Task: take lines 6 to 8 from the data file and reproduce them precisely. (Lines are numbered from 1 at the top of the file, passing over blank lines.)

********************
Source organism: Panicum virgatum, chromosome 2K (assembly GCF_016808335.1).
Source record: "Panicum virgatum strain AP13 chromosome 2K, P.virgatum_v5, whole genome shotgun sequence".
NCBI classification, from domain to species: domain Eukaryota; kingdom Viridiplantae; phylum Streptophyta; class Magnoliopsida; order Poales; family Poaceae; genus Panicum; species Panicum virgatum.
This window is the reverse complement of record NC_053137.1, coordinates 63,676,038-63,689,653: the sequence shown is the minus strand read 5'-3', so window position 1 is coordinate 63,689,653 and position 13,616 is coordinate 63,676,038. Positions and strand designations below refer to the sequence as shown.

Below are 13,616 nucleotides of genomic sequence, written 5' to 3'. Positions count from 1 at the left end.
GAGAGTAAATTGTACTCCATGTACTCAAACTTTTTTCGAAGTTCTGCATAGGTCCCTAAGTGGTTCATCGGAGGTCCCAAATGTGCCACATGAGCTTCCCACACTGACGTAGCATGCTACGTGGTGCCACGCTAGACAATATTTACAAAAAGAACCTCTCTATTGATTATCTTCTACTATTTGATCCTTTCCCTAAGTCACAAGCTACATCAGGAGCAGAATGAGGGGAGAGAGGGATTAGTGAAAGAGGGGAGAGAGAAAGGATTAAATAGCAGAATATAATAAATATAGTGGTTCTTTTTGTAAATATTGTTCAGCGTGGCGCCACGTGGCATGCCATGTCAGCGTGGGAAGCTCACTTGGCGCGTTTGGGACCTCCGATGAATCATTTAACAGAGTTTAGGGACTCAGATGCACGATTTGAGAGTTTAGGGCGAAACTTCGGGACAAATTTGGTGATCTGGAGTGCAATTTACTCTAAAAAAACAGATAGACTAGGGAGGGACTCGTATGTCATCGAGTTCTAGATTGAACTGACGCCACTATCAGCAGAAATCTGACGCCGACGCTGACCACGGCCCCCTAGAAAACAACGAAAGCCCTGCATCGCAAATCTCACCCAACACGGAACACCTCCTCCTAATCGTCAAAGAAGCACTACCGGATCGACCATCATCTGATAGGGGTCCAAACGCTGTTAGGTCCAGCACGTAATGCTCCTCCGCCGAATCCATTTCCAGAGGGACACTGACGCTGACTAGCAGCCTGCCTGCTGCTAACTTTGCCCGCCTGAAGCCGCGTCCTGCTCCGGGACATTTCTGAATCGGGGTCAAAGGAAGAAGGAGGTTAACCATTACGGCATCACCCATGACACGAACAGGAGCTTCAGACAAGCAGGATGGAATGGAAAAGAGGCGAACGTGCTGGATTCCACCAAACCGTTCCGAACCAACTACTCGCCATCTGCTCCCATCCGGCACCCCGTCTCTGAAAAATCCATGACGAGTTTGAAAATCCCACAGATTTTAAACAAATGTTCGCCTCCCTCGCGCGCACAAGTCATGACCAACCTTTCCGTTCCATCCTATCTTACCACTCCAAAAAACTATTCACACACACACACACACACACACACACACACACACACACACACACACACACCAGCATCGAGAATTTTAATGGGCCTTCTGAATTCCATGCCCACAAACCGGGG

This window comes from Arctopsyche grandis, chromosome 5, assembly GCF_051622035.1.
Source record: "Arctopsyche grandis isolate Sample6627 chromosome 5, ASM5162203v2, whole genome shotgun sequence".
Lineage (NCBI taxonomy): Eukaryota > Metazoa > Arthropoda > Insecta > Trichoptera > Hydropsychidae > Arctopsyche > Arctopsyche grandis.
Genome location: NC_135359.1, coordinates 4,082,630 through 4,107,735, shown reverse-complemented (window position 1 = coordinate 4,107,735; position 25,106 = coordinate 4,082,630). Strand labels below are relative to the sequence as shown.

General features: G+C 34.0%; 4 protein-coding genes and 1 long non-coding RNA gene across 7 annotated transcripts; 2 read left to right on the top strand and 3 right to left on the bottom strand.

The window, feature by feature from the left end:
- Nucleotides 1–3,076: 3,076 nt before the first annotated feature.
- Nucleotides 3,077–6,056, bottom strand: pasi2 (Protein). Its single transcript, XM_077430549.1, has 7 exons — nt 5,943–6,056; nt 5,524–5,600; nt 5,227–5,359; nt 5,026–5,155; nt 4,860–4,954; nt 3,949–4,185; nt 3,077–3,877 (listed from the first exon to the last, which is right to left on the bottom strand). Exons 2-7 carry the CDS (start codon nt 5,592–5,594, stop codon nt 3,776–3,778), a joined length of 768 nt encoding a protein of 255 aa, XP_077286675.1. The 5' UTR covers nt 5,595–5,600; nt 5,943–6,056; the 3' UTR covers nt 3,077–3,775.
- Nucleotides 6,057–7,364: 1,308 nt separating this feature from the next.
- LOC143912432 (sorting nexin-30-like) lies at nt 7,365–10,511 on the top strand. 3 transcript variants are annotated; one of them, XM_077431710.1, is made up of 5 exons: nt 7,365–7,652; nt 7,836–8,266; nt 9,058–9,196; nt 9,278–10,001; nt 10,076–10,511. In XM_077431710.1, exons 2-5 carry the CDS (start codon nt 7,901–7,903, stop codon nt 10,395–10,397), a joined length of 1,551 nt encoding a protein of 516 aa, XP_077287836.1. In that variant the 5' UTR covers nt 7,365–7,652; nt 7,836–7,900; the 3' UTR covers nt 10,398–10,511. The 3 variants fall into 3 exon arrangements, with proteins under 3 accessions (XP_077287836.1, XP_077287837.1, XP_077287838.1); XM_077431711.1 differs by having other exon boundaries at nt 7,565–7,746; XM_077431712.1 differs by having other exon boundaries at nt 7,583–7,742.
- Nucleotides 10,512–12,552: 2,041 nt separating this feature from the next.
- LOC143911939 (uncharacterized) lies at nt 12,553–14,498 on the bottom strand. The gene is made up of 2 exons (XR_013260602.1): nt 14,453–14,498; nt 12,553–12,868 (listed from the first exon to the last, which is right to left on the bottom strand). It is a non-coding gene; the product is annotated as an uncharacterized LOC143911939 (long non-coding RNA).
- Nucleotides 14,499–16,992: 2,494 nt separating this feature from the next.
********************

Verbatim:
GAGAGTAAATTGTACTCCATGTACTCAAACTTTTTTCGAAGTTCTGCATAGGTCCCTAAGTGGTTCATCGGAGGTCCCAAATGTGCCACATGAGCTTCCCACACTGACGTAGCATGCTACGTGGTGCCACGCTAGACAATATTTACAAAAAGAACCTCTCTATTGATTATCTTCTACTATTTGATCCTTTCCCTAAGTCACAAGCTACATCAGGAGCAGAATGAGGGGAGAGAGGGATTAGTGAAAGAGGGGAGAGAGAAAGGATTAAATAGCAGAATATAATAAATATAGTGGTTCTTTTTGTAAATATTGTTCAGCGTGGCGCCACGTGGCATGCCATGTCAGCGTGGGAAGCTCACTTGGCGCGTTTGGGACCTCCGATGAATCATTTAACAGAGTTTAGGGACTCAGATGCACGATTTGAGAGTTTAGGGCGAAACTTCGGGACAAATTTGGTGATCTGGAGTGCAATTTACTCTAAAAAAACAGATAGACTAGGGAGGGACTCGTATGTCATCGAGTTCTAGATTGAACTGACGCCACTATCAGCAGAAATCTGACGCCGACGCTGACCACGGCCCCCTAGAAAACAACGAAAGCCCTGCATCGCAAATCTCACCCAACACGGAACACCTCCTCCTAATCGTCAAAGAAGCACTACCGGATCGACCATCATCTGATAGGGGTCCAAACGCTGTTAGGTCCAGCACGTAATGCTCCTCCGCCGAATCCATTTCCAGAGGGACACTGACGCTGACTAGCAGCCTGCCTGCTGCTAACTTTGCCCGCCTGAAGCCGCGTCCTGCTCCGGGACATTTCTGAATCGGGGTCAAAGGAAGAAGGAGGTTAACCATTACGGCATCACCCATGACACGAACAGGAGCTTCAGACAAGCAGGATGGAATGGAAAAGAGGCGAACGTGCTGGATTCCACCAAACCGTTCCGAACCAACTACTCGCCATCTGCTCCCATCCGGCACCCCGTCTCTGAAAAATCCATGACGAGTTTGAAAATCCCACAGATTTTAAACAAATGTTCGCCTCCCTCGCGCGCACAAGTCATGACCAACCTTTCCGTTCCATCCTATCTTACCACTCCAAAAAACTATTCACACACACACACACACACACACACACACACACACACACACACACACACACCAGCATCGAGAATTTTAATGGGCCTTCTGAATTCCATGCCCACAAACCGGGG

This window comes from Arctopsyche grandis, chromosome 5, assembly GCF_051622035.1.
Source record: "Arctopsyche grandis isolate Sample6627 chromosome 5, ASM5162203v2, whole genome shotgun sequence".